A new survey that asks what influences people to become Christians has found that it is personal relationships that count most in converting people.

Men are especially subject to influences from wives or girlfriends, said the survey, conducted for Churches Together in England, the new name for the English Council of Churches. When conversions occur, according to the survey of 511 adult men and women who have recently made a public profession of faith in English churches, they are the result of a long process.

Only 4 percent of those surveyed said they had been brought to Christ through big evangelistic rallies. Events such as the birth of a child or death of a loved one are also important occasions of conversions, the study says.

The report’s results were consoling to traditional church leaders. Canon John Finney, the Church of England’s officer for a program called Decade of Evangelism, said at a press conference that the report shows that evangelization is best done “by being oneself as a Christian” and depends primarily on personal relationships.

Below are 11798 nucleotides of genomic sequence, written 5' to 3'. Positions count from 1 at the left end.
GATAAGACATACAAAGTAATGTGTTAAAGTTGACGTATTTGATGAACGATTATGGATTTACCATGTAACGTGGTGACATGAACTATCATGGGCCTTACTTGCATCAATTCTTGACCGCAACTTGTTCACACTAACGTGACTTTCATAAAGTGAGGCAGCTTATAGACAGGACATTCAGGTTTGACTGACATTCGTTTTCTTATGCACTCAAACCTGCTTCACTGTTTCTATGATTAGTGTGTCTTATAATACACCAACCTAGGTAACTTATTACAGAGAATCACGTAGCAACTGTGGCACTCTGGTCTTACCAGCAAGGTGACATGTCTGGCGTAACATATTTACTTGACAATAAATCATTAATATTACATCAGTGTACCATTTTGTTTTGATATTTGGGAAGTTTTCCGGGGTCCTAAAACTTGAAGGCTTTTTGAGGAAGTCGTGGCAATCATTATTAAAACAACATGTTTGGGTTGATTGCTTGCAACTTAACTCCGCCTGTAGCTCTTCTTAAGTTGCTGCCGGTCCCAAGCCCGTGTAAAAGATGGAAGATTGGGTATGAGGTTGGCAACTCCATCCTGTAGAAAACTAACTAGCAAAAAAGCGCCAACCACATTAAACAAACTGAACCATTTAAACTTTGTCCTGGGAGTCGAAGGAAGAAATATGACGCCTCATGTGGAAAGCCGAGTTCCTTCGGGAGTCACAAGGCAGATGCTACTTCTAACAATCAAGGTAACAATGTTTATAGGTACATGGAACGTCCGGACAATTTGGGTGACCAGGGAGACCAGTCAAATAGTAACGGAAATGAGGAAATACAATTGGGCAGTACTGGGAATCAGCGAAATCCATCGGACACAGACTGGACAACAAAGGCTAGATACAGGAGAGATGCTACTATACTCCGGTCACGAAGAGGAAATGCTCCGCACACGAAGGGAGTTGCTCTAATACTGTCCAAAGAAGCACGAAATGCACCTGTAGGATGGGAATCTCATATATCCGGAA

The report has been commended by the presidents of Churches Together: George Carey, Anglican archbishop of Canterbury; Basil Cardinal Hume, Roman Catholic archbishop of Westminster; John Newton, former president of the Methodist Conference; and Desmond Pemberton of the Wesleyan Holiness Church. Pat Jones, assistant secretary of the Catholic Bishops Conference, said the study proves that “In the end, faith has to be lived out in daily life.”

Gavin Read, newly installed bishop of Maidstone, who was national director of a Billy Graham tour in the mid-1980s, said that such rallies were never meant to serve as a substitute for one-to-one evangelism. “As Christians we are all a lazy bunch,” Read said. “The onset of one of these missions sometimes gives us the heave to get out and do what we should have been doing all the time.”

Religious News Service.

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